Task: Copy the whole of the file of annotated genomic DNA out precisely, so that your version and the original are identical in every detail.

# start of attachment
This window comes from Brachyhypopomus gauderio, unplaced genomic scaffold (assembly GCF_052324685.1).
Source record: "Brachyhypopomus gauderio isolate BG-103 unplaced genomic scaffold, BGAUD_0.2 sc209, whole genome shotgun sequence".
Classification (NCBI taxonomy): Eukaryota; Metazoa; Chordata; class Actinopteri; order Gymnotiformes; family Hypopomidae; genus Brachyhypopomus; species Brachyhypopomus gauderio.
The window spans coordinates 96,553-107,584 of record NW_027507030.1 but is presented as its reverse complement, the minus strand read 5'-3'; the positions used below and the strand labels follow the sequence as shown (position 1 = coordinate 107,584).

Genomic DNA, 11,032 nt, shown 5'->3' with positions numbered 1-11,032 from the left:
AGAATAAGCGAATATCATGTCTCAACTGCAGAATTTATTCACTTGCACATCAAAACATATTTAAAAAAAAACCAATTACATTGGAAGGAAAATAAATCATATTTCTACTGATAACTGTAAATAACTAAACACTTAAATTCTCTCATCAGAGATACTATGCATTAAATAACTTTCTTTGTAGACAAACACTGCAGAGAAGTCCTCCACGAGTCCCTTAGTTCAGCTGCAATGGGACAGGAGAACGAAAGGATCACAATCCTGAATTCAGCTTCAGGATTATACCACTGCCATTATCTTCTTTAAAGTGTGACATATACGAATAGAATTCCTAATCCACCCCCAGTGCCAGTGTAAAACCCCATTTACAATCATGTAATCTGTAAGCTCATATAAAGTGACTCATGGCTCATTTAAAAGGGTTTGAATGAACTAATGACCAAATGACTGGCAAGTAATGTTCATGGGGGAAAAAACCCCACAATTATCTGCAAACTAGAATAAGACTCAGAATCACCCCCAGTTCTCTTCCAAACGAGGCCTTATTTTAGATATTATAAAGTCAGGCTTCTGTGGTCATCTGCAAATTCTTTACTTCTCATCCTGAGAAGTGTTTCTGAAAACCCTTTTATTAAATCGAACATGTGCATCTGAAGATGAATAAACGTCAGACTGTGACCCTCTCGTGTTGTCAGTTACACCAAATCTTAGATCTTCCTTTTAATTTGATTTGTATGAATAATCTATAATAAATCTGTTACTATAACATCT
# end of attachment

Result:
This window comes from Brachyhypopomus gauderio, unplaced genomic scaffold (assembly GCF_052324685.1).
Source record: "Brachyhypopomus gauderio isolate BG-103 unplaced genomic scaffold, BGAUD_0.2 sc209, whole genome shotgun sequence".
Classification (NCBI taxonomy): Eukaryota; Metazoa; Chordata; class Actinopteri; order Gymnotiformes; family Hypopomidae; genus Brachyhypopomus; species Brachyhypopomus gauderio.
The window spans coordinates 96,553-107,584 of record NW_027507030.1 but is presented as its reverse complement, the minus strand read 5'-3'; the positions used below and the strand labels follow the sequence as shown (position 1 = coordinate 107,584).

Genomic DNA, 11,032 nt, shown 5'->3' with positions numbered 1-11,032 from the left:
AGAATAAGCGAATATCATGTCTCAACTGCAGAATTTATTCACTTGCACATCAAAACATATTTAAAAAAAAACCAATTACATTGGAAGGAAAATAAATCATATTTCTACTGATAACTGTAAATAACTAAACACTTAAATTCTCTCATCAGAGATACTATGCATTAAATAACTTTCTTTGTAGACAAACACTGCAGAGAAGTCCTCCACGAGTCCCTTAGTTCAGCTGCAATGGGACAGGAGAACGAAAGGATCACAATCCTGAATTCAGCTTCAGGATTATACCACTGCCATTATCTTCTTTAAAGTGTGACATATACGAATAGAATTCCTAATCCACCCCCAGTGCCAGTGTAAAACCCCATTTACAATCATGTAATCTGTAAGCTCATATAAAGTGACTCATGGCTCATTTAAAAGGGTTTGAATGAACTAATGACCAAATGACTGGCAAGTAATGTTCATGGGGGAAAAAACCCCACAATTATCTGCAAACTAGAATAAGACTCAGAATCACCCCCAGTTCTCTTCCAAACGAGGCCTTATTTTAGATATTATAAAGTCAGGCTTCTGTGGTCATCTGCAAATTCTTTACTTCTCATCCTGAGAAGTGTTTCTGAAAACCCTTTTATTAAATCGAACATGTGCATCTGAAGATGAATAAACGTCAGACTGTGACCCTCTCGTGTTGTCAGTTACACCAAATCTTAGATCTTCCTTTTAATTTGATTTGTATGAATAATCTATAATAAATCTGTTACTATAACATCT